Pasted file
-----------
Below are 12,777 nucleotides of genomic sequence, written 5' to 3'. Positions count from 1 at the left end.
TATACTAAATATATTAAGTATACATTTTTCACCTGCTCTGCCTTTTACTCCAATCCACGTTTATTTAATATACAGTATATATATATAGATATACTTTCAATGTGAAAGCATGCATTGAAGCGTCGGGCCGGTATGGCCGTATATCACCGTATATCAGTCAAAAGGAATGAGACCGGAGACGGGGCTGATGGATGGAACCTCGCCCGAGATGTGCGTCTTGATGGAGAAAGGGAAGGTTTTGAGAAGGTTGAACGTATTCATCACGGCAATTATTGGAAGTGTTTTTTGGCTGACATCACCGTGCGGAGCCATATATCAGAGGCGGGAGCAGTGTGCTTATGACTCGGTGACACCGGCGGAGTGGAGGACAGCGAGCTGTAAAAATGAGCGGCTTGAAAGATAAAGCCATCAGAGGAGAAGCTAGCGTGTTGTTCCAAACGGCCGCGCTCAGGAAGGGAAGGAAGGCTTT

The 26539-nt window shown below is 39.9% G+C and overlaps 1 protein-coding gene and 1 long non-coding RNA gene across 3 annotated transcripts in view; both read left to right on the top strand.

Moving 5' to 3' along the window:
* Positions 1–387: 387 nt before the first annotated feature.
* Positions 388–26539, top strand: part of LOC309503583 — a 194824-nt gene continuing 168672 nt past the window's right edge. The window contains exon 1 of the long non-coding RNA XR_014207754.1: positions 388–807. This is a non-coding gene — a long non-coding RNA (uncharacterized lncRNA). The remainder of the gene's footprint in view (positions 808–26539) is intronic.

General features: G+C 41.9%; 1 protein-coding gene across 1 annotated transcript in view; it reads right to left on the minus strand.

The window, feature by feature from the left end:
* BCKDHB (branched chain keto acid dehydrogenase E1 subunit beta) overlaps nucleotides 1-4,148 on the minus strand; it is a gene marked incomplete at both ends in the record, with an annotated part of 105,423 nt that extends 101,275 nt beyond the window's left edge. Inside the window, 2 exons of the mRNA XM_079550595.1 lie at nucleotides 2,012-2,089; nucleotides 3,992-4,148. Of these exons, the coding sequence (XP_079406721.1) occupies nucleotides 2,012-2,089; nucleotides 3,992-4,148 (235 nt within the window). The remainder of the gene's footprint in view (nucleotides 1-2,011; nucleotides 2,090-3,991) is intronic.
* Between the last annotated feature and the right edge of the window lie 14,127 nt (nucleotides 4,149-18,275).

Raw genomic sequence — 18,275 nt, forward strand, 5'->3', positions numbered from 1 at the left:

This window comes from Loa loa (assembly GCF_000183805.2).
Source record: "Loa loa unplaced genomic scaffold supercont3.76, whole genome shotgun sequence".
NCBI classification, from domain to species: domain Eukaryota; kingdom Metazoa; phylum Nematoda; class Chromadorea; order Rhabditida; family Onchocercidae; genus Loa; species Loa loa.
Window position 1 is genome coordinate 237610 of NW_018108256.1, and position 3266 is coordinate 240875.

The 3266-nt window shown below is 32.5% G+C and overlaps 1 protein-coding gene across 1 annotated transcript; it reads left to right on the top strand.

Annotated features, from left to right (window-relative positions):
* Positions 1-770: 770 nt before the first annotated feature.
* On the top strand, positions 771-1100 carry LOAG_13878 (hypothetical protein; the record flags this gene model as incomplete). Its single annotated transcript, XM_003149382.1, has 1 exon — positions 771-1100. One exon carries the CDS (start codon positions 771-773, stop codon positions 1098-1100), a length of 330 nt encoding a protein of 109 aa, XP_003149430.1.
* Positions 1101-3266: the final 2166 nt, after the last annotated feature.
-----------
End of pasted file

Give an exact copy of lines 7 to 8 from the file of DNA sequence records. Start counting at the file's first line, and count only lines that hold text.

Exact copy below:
General features: G+C 41.9%; 1 protein-coding gene across 1 annotated transcript in view; it reads right to left on the minus strand.

The window, feature by feature from the left end: